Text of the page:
With the leaves changing and pumpkins being harvested in quantity, it’s that time of year when a pumpkin ale is appropriate. To celebrate (a bit) we here at Beer Loves Company decided to do something a little different. We took one of the (more) beloved sesaonal treats, Pumking by Southern Tier Brewing Company, and tasted it twice. What we mean to say is that we took a bottle last year and aged it in our secret cellars (behind 2 foot thick steel and all kindsa lasers) allowing it to sleep, like a little baby, until this fall. We then bought a fresh bottle this past August when the death grip of Seasonal Sleaze is really tight (and extra kung fu-y). Our plan? To drink these bottles side by side for a super scientific comparison. This was something we were looking forward to and turned out to be very enjoyable regardless of the crusty nature of Seasonal Sleaze. What follows are the findings of our ultra scientific experiment which took place on dark and stormy night (at a house built on an Indian burial ground) muuahahahahahaha HA! So reach for a bottle of something creepy or seasonal and enjoy.

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We started with the 2012 vintage bottle of Pumking. The pour was much clearer than we expected and it seemed that the yeast, spices or a combination of both had settled out of suspension. The majority of the beer we poured from this bottle was extremely clear, with the exception of the last glass which was packed with mystery goodness. This last pour saw the spice and/or combo yeast sediment come out to play and made for a bolder, more intense flavor experience.

The body of the 2012 was a rich orange with copper hints, topped off with a bone white, foamy head that left clumps of lacing. A mellow, spiced undertone carried through the sip, with the alcohol and bitterness amped up. A slight warming was felt throughout the tasting and there was haunting sweetness present as well. We found the 2012 bottle of Pumking to be a touch more subtle on the pumpkin spice while the boozy taste bold flavors were turned up a notch.

The bottle of 2013 Pumking was stored in the same fashion as our 2012 bottle (though obviously not for quite as long) making sure things were kept, you know, sciencey. Though these bottle brothers were kept in identical ways we noticed undeniable differences from the second the 2013 was poured.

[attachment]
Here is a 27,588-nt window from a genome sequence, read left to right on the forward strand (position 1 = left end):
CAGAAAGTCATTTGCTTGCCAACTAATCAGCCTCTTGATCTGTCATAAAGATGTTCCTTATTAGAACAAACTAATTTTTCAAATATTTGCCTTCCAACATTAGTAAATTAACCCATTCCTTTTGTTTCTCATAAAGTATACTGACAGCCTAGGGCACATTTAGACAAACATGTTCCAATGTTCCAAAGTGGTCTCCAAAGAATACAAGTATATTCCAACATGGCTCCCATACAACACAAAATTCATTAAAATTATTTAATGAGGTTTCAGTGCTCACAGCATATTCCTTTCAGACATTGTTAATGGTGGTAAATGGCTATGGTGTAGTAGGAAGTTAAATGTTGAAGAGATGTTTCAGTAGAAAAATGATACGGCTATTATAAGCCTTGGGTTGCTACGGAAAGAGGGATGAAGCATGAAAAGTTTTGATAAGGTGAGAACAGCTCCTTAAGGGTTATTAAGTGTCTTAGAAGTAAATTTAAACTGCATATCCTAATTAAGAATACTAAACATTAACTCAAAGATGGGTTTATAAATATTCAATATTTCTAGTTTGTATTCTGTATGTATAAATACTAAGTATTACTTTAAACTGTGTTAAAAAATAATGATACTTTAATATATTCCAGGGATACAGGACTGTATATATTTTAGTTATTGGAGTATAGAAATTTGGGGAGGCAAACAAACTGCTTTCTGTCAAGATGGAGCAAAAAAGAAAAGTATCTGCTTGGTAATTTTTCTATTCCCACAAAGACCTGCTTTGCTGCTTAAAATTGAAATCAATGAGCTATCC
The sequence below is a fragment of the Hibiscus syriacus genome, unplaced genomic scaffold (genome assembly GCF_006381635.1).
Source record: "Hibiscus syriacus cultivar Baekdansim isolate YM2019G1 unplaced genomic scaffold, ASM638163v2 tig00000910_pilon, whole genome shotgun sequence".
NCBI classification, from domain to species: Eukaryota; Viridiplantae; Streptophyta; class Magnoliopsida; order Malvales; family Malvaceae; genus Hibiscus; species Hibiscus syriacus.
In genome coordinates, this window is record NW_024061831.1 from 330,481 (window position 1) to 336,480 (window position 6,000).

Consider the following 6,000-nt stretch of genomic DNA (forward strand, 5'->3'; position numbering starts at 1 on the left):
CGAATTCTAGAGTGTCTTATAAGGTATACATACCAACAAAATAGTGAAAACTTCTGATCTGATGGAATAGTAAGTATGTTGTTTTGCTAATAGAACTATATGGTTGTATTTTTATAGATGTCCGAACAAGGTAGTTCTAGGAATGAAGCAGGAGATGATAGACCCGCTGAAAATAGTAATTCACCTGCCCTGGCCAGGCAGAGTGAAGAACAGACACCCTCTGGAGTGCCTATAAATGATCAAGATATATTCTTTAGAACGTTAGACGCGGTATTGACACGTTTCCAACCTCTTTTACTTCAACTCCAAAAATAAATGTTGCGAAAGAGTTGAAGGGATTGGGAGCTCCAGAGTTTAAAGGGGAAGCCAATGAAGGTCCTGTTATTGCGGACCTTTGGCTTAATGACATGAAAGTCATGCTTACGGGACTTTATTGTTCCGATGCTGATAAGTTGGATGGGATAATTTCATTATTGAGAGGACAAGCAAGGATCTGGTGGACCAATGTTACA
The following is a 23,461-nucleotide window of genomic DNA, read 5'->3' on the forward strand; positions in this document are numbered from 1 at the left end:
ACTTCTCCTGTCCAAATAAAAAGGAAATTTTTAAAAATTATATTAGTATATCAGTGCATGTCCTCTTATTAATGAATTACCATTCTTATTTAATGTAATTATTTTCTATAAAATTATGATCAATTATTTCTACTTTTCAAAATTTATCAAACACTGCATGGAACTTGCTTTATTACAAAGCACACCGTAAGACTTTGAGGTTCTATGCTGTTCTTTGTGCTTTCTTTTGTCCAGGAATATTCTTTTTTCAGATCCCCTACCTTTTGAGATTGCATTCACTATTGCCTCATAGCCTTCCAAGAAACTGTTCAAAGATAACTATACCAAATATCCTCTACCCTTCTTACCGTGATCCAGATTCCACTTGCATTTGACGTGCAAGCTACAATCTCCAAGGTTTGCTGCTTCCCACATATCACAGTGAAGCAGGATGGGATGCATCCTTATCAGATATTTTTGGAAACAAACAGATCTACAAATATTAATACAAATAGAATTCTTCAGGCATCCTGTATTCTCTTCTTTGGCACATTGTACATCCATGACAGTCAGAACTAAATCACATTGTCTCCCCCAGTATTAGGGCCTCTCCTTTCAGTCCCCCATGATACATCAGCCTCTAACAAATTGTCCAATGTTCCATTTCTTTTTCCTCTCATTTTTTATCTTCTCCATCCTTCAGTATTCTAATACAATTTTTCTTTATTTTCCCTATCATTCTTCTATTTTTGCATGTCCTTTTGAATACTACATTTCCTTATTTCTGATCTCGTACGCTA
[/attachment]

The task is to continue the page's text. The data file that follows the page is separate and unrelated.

2013 had much more carbonation visible in it’s body which was accented with sunset orange and was markedly more hazy than the 2012. The fluffy off white head formed by 2013 stuck around for longer than it’s older brother’s, but also eventually settled into a foam cap, leaving behind clumps of lacing. The 2013’s aroma was heavy on a vanilla and cream notes with spice and caramel serving as the backdrop. In the sip we found more flavor mingling taking place whereby each note played off of another. Spice, caramel, vanilla, slight touches of malt and alcohol are present in 2013 and are all blended together nicely to forming a bold, rich cohesive pumpkin beer.

Though pumpkin beers are not usually thought of when aging is discussed, Pumking has a high enough ABV that it did not totally fall apart with age. We have opened a couple other bottles of pumpkin brews from years past and they did not fare nearly as well as the 2012 bottle of Pumking nor did we expect them too. We would say if you like more of a boozy, warming beer with subtle spice go for an aged version of Pumking.  If what you want is a sleazy ale with the familiar pumpkin notes of August, er we mean Fall, done right grab a fresh bottle.

Since most of us don’t have time machines or bottles of year old pumpkin beer just hanging around if you’d like to give this experiment a shot grab a bottle and throw it in your basement/cellar/closet/dungeon for a time. Or just wait until Seasonal Sleaze rolls around, by the time Fall actually hits the beer you bought will already be around 3-4 months old anyway. Whatever you do make sue you enjoy it, all hail the Great Pumpkin.

Written by A+K

October 31st, 2013 at 4:05 am